An American Tragedy

by Theodore Dreiser

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How is the American Dream depicted in Theodore Dreiser's An American Tragedy?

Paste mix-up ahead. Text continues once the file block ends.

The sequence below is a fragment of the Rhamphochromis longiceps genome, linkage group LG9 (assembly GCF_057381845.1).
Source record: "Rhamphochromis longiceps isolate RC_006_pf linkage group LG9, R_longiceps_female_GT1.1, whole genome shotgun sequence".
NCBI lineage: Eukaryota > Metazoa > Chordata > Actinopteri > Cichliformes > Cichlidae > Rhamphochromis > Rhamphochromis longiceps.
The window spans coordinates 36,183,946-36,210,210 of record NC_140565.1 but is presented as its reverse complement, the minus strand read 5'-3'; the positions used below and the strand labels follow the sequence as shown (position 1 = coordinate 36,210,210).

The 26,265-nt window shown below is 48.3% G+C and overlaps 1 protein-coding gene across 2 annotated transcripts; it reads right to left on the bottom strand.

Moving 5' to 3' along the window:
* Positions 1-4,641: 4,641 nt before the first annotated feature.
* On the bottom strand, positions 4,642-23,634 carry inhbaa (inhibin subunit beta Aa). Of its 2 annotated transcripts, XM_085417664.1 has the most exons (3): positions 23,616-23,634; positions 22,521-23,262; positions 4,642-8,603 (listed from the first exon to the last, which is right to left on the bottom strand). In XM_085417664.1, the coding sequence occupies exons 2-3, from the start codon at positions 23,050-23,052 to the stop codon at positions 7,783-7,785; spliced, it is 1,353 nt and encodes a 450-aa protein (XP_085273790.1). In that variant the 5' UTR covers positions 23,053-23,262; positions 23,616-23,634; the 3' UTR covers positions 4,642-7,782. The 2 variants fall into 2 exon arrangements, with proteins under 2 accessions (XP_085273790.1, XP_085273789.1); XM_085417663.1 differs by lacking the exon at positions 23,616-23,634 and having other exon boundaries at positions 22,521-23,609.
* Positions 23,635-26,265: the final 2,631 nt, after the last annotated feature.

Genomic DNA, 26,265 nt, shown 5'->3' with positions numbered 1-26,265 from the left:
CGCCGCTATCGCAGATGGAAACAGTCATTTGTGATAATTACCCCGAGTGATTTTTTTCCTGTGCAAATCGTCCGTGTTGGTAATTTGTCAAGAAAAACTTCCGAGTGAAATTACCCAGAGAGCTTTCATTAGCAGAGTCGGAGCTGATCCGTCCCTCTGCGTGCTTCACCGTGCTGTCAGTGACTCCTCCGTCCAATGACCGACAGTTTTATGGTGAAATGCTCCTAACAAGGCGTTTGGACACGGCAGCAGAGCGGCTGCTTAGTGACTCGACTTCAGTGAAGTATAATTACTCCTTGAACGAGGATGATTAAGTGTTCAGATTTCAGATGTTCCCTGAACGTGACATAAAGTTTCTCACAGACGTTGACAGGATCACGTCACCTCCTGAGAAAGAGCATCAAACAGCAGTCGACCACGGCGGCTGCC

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The American Dream is represented in a negative way by Clyde Griffiths' admiration of the wealthy people he reads about and eventually gets to associate with in Lycurgus, New York. Theodore Dreiser does not merely depict luxury and leisure as something to be desired by those who do not have it, but he actually shows the privileged men and women in their natural environment, living in big houses, vacationing at second homes at lakeside resorts, owning expensive automobiles and motor boats, employing numerous servants, having all the material things it was possible to enjoy at the time. Clyde is so enchanted by the world of the privileged class that he even considers committing a murder of his pregnant mistress in order to be able to hang onto his tenuous position in that society. That is the tragedy of An American Tragedy. Dreiser had strong socialist leanings at the time he wrote the novel. He thought there was something immoral about the vast divide between the haves and have-nots in America, and he depicted both classes in this classic book.

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